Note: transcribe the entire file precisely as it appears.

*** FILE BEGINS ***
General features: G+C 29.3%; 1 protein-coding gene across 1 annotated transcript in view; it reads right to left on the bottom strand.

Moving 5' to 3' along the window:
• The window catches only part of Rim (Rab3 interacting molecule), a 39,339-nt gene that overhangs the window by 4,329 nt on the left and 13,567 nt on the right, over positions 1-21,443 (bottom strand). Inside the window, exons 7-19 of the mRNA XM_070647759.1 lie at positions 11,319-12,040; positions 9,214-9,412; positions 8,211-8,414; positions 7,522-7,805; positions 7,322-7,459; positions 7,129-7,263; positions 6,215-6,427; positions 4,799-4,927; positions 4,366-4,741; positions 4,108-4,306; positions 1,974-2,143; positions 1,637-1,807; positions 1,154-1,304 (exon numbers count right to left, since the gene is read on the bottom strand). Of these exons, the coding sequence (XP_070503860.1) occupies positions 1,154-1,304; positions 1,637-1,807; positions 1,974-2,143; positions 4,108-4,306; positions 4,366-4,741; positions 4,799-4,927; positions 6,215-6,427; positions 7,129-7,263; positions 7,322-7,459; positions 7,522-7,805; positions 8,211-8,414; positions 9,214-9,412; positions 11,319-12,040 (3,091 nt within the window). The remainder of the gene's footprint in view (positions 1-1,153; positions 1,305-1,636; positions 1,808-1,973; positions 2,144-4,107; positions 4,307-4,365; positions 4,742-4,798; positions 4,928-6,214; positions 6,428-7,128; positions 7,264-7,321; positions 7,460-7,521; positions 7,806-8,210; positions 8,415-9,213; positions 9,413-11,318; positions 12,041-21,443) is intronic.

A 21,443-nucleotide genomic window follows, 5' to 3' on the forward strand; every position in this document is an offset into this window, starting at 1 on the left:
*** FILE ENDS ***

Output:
General features: G+C 29.3%; 1 protein-coding gene across 1 annotated transcript in view; it reads right to left on the bottom strand.

Moving 5' to 3' along the window:
• The window catches only part of Rim (Rab3 interacting molecule), a 39,339-nt gene that overhangs the window by 4,329 nt on the left and 13,567 nt on the right, over positions 1-21,443 (bottom strand). Inside the window, exons 7-19 of the mRNA XM_070647759.1 lie at positions 11,319-12,040; positions 9,214-9,412; positions 8,211-8,414; positions 7,522-7,805; positions 7,322-7,459; positions 7,129-7,263; positions 6,215-6,427; positions 4,799-4,927; positions 4,366-4,741; positions 4,108-4,306; positions 1,974-2,143; positions 1,637-1,807; positions 1,154-1,304 (exon numbers count right to left, since the gene is read on the bottom strand). Of these exons, the coding sequence (XP_070503860.1) occupies positions 1,154-1,304; positions 1,637-1,807; positions 1,974-2,143; positions 4,108-4,306; positions 4,366-4,741; positions 4,799-4,927; positions 6,215-6,427; positions 7,129-7,263; positions 7,322-7,459; positions 7,522-7,805; positions 8,211-8,414; positions 9,214-9,412; positions 11,319-12,040 (3,091 nt within the window). The remainder of the gene's footprint in view (positions 1-1,153; positions 1,305-1,636; positions 1,808-1,973; positions 2,144-4,107; positions 4,307-4,365; positions 4,742-4,798; positions 4,928-6,214; positions 6,428-7,128; positions 7,264-7,321; positions 7,460-7,521; positions 7,806-8,210; positions 8,415-9,213; positions 9,413-11,318; positions 12,041-21,443) is intronic.

A 21,443-nucleotide genomic window follows, 5' to 3' on the forward strand; every position in this document is an offset into this window, starting at 1 on the left: